ZaCaPa Ransomware Description
The ZaCaPa Ransomware is a file-locking Trojan from the Xorist Ransomware family. Besides blocking media files and holding them hostage, the ZaCaPa Ransomware can create ransom notes in text, change files' extensions, and swap the user's wallpaper. Users should remove the ZaCaPa Ransomware with applied anti-malware tools and use backups or free alternatives to its ransom-based unlocking help.
Inviting Trojans in for TEA-Time
The kit of file-locking Trojans that leverages XOR and TEA encryption against victims' files is staying lively in 2020, with new versions like the ZaCaPa Ransomware being almost indistinguishable from close relatives like the TiNx Ransomware. However, this family is old, going back to examples in Trojan attacks like the XRat Ransomware (from 2016), the Crypto1CoinBlocker Ransomware (2017) and more. Since any threat actor can pick up and use Xorist Ransomware's kit, attribution for the ZaCaPa Ransomware's campaign becomes difficult.
However, malware researchers can verify several significant facts about the ZaCaPa Ransomware. It continues using UPX packing for protecting itself from detection attempts by security products and remains Windows-only. The defining functionality of its payload is the data encryption, which blocks files on infected computers and tags them with 'ZaCaPa' extensions (as per its name).
The profit portion of its campaign comes from the ransom notes it delivers in a TXT format. The threat actors are selling their unlocking help for over a thousand USD in Bitcoins, with two transactions from this year matching its demands. However, users should avoid the payments, if possible, since criminals can ignore decryption requests afterward and may even upload additional threats instead of samples of supposedly-unlocked media.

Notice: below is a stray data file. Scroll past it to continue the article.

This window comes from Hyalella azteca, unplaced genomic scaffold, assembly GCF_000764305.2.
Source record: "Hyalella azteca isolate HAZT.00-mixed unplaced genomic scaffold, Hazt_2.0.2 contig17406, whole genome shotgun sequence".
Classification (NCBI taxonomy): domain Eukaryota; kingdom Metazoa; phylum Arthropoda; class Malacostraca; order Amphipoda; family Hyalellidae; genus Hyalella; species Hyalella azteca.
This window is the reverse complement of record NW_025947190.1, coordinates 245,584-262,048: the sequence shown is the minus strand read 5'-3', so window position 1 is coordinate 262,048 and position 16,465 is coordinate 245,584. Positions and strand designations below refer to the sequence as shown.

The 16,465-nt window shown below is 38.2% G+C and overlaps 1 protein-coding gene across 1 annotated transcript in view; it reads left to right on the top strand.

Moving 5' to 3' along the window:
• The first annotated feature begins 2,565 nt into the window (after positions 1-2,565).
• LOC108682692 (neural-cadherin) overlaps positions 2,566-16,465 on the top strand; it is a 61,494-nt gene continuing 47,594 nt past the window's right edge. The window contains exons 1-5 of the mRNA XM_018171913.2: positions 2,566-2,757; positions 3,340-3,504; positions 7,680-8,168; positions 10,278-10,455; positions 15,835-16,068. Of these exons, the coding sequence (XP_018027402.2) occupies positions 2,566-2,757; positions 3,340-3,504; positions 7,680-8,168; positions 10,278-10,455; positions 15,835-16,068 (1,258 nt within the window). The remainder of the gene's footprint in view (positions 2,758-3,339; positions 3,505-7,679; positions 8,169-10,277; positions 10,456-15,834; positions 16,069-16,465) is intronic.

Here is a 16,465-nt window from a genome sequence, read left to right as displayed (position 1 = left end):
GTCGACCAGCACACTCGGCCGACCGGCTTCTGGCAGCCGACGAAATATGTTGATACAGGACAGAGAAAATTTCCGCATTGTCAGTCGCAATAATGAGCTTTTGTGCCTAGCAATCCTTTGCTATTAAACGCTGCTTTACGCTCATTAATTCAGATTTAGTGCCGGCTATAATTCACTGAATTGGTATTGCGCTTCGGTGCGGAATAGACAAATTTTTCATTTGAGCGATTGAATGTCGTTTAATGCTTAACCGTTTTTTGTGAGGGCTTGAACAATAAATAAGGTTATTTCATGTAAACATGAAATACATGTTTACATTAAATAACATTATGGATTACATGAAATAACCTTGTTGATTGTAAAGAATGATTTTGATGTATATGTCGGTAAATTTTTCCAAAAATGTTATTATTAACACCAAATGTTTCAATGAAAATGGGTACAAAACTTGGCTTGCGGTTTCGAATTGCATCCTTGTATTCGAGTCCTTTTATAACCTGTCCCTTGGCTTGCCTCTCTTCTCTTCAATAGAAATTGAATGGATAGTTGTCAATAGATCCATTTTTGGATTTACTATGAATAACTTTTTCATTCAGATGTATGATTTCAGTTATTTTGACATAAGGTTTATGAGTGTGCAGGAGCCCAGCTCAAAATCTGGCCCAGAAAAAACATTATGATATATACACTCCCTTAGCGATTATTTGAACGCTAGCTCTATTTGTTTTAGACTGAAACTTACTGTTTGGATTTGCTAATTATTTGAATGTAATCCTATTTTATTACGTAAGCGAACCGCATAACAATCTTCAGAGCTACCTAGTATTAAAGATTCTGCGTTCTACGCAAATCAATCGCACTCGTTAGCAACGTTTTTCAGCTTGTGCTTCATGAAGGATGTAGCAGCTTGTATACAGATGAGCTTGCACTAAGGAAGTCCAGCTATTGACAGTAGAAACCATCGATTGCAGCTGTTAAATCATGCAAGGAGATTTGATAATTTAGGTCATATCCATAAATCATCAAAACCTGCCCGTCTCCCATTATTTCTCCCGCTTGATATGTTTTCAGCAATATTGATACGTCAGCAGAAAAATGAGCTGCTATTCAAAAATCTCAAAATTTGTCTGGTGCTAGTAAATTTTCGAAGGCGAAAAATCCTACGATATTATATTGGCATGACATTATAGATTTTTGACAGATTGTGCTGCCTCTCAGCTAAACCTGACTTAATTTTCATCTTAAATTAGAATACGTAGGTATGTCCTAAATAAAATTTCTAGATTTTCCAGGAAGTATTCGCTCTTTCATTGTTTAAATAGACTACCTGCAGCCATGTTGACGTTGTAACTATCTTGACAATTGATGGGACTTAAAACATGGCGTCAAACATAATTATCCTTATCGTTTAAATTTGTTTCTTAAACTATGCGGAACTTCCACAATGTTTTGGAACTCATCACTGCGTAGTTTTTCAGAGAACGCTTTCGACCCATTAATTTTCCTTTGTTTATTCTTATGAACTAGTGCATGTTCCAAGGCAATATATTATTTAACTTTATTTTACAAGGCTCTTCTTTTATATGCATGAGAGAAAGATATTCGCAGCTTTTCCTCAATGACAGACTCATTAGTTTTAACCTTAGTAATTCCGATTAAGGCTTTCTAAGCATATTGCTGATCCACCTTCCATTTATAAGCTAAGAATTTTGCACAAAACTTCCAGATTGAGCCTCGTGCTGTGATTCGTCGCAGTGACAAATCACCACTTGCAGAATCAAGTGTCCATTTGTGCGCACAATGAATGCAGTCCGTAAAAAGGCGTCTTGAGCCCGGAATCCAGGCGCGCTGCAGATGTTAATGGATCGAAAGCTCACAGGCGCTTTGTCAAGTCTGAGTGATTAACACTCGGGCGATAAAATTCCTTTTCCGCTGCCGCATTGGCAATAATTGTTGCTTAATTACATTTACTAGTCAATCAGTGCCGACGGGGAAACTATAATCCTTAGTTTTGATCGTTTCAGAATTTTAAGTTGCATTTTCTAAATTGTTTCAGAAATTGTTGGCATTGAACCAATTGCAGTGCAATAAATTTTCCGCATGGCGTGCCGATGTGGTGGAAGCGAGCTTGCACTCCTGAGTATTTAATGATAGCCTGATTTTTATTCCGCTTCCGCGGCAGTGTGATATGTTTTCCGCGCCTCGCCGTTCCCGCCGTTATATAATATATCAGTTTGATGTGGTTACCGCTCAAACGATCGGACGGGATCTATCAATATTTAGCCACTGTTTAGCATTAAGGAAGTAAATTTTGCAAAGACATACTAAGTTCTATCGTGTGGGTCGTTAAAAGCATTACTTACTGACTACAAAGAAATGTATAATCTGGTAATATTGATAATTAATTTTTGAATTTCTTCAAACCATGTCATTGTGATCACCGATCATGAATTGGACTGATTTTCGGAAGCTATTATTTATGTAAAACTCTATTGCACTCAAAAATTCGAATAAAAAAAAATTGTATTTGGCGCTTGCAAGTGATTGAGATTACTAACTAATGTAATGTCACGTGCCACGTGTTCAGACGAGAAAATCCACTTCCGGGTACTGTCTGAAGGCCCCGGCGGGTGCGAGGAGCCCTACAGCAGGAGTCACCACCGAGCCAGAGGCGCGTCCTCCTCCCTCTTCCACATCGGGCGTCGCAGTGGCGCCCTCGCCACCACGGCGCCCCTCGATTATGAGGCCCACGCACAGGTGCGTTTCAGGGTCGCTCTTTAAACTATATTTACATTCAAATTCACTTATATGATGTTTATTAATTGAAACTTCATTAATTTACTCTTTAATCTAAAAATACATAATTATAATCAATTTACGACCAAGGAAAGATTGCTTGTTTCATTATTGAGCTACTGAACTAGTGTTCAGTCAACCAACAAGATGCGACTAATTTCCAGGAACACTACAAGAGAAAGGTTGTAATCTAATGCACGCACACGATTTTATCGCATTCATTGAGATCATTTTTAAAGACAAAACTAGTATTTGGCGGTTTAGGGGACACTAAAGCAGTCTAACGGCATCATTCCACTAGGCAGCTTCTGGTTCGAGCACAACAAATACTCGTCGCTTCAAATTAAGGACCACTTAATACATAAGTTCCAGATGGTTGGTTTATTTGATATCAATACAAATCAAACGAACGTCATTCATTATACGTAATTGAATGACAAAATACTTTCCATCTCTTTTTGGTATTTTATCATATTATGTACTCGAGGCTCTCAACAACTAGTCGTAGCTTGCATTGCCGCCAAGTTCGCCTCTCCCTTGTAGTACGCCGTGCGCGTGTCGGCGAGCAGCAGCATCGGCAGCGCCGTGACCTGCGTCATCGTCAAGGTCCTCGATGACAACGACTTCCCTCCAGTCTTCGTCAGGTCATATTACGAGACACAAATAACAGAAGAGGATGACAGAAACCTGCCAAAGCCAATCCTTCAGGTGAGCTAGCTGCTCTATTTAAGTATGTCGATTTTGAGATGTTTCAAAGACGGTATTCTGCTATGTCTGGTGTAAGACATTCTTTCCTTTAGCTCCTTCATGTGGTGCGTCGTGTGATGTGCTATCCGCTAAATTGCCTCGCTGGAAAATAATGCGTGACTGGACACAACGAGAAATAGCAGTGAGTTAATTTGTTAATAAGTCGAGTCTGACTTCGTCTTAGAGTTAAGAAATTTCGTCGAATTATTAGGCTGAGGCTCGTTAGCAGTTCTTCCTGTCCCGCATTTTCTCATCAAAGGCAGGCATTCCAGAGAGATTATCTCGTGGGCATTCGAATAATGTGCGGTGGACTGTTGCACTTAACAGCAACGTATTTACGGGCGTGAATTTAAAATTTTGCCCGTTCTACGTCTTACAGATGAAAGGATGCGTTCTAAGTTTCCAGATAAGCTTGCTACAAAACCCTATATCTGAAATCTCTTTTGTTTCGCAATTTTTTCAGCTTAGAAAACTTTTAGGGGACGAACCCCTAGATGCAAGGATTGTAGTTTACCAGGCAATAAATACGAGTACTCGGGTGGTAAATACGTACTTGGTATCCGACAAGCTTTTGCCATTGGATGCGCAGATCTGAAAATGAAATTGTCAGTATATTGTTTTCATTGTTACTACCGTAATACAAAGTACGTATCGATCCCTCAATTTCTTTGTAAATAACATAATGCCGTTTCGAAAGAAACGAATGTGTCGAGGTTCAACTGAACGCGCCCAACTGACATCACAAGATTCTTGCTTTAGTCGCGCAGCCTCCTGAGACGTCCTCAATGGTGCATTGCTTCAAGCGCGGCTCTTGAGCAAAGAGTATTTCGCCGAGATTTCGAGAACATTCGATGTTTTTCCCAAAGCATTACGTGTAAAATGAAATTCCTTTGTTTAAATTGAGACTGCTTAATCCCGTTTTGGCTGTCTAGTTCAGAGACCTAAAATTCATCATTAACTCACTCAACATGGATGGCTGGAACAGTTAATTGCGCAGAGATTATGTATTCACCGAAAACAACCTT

Shrinking Crime Families Out of Business
Like all file-locking Trojans, the ZaCaPa Ransomware depends on acquiring victims who aren't protecting their digital media appropriately. The presence and maintenance of a backup on at least one secondary device is a silver bullet to file-locking Trojans' attacks. In all cases, it removes any need for breaking a potentially-perfect encryption routine. While the ZaCaPa Ransomware's payload assumes English speakers, malware experts can't narrow its campaign down any further, besides the general compatibility with Windows environments.
Anti-malware products from reliable, well-known companies are identifying various releases from the Xorist Ransomware family. Users with this software protection should remove the ZaCaPa Ransomware with virtually no effort or difficulty.
The price of neglecting a backup isn't always a four-digit number, although the ZaCaPa Ransomware is far from the most expensive Trojan. Instead of hoping that they encounter a 'cheap' software hoodlum, users should avoid the digital equivalent of walking down dark alleyways late at night.
Use SpyHunter to Detect and Remove PC Threats
If you are concerned that malware or PC threats similar to ZaCaPa Ransomware may have infected your computer, we recommend you start an in-depth system scan with SpyHunter. SpyHunter is an advanced malware protection and remediation application that offers subscribers a comprehensive method for protecting PCs from malware, in addition to providing one-on-one technical support service.
Why can't I open any program including SpyHunter? You may have a malware file running in memory that kills any programs that you try to launch on your PC. Tip: Download SpyHunter from a clean computer, copy it to a USB thumb drive, DVD or CD, then install it on the infected PC and run SpyHunter's malware scanner.